1920s Modernism in Montreal: The Beaver Hall Group
October 22, 2016 - January 29, 2017
The Beaver Hall Group are inextricably linked with the history of art in Montreal, Quebec and Canada. Initially considered to be a Montreal counterpart to Toronto's Group of Seven, the group stood apart through their work: rather than offering an image of Canadian identity through depictions of the untamed landscapes of a northern country, the Montreal artists imbued the inhabited landscapes of a northern culture with the colours of modernity. They also painted many portraits that convey this same quest for modernism; these works rank among the most remarkable in the history of Canadian art. The male-female parity within the group - a first in Quebec as in Canada - is another resolutely modern trait. The exhibition 1920s Modernism in Montreal: The Beaver Hall Group presents works by its official members as well as by artists associated with them through friendship and solidarity; it demonstrates that the group's diversity fuelled rich and fruitful exchanges.
Bill Viola: Walking on the Edge
Sept 22, 2016 - Jan 8, 2017
Bill Viola is an internationally recognized contemporary artist whose pioneering work with immersive installations, video projections and sound environments focuses on fundamental human experiences such as birth, death and aspects of consciousness. Walking on the Edge represents the inevitable separation of father and son as they take separate paths in their life’s journey. The Performing the Landscape exhibition presents work by 13 International artists who challenge traditional ideas about landscape art by using the moving image and creating performance-based work.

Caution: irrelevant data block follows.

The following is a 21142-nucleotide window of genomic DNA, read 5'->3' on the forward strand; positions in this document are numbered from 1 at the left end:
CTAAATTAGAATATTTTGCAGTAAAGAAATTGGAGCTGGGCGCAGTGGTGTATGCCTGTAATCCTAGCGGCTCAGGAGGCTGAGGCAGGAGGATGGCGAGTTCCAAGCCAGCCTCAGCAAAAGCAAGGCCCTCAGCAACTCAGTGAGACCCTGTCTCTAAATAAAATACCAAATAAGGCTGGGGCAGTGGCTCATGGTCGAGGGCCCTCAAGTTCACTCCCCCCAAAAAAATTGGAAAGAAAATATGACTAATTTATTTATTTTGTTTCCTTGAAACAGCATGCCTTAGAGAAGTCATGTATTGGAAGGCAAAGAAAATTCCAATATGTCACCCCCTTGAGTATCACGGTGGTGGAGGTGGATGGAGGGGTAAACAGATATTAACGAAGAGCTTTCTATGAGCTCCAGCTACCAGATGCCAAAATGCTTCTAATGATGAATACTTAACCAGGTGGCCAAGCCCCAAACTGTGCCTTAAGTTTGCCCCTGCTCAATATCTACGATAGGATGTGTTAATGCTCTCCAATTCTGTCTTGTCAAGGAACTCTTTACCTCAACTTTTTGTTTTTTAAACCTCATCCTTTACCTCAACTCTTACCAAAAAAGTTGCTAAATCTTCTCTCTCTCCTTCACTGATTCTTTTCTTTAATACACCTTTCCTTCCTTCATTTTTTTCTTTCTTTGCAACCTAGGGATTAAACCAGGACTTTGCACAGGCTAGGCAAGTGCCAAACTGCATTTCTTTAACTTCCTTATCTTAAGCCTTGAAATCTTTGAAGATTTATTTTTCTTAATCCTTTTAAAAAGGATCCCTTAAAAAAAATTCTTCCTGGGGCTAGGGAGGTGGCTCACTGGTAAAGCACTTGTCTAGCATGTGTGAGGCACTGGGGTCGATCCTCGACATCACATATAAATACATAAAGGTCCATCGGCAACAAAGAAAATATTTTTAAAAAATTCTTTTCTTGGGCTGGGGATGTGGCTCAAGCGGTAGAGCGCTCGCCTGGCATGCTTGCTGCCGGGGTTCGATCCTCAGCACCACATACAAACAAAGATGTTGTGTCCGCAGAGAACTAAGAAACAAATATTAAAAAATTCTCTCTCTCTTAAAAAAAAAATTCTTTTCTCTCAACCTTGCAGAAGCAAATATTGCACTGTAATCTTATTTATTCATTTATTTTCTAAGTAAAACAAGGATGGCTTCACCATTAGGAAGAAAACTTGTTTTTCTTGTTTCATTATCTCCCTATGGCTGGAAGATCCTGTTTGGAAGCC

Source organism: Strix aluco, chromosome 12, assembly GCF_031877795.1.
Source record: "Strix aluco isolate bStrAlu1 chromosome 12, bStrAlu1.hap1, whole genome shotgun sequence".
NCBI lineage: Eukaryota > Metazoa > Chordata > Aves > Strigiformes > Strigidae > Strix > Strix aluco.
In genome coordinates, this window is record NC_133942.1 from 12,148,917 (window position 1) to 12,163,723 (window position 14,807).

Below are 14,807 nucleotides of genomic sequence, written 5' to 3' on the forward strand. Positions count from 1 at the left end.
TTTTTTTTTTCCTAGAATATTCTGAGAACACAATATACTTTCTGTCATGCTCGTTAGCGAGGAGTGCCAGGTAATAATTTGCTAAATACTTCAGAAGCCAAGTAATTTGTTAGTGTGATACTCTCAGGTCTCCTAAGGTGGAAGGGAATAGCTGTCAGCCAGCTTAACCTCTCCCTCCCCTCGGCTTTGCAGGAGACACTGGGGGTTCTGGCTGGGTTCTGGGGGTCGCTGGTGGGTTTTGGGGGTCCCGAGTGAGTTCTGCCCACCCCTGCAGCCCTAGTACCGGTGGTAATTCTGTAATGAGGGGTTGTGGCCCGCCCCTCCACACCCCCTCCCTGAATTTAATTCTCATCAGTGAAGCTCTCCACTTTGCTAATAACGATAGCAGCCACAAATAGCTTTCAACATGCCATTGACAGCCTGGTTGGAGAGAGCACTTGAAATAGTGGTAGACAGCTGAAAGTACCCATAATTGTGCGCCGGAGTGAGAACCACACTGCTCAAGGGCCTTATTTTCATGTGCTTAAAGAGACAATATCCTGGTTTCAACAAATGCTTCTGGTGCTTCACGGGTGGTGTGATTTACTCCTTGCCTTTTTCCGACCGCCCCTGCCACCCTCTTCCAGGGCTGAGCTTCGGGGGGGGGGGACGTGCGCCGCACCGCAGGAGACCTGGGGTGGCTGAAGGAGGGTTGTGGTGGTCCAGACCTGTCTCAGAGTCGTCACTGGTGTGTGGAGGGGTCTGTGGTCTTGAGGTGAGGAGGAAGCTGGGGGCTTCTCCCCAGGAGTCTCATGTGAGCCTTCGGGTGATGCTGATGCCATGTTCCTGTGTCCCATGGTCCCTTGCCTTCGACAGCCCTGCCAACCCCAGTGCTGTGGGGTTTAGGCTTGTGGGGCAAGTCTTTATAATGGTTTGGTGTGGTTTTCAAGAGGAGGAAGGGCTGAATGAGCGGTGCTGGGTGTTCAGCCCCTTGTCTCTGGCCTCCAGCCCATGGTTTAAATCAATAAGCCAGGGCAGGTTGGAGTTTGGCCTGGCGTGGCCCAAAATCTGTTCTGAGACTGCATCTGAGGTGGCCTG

Rough Country: The Strangely Familiar in mid-20th Century Alberta Art
Oct 22, 2016 - February 5, 2017
Evocative of the postwar social climate, the perspective of the five Alberta artists in this exhibition can be unsettling, sometimes uncanny or even downright disturbing. Maxwell Bates, Laura Evans Reid, John Snow, W.L. Stevenson and Dorothy Henzell Willis were all born before 1918, and their perspective of a young province and its people belies the myth of Alberta as a land of prosperity and simple beauty. The artists are moved by the hardships of modern life and its contradictions; in their works, melancholy contrasts with the vibrancy of everyday life. Executed with strong colours and distorted perspectives, the art works featured in the exhibition depict a world in which every day activities and intimate portraits become strangely familiar - altered by the artists’ expression of underlying psychological tension and emotional backstories.
One New Work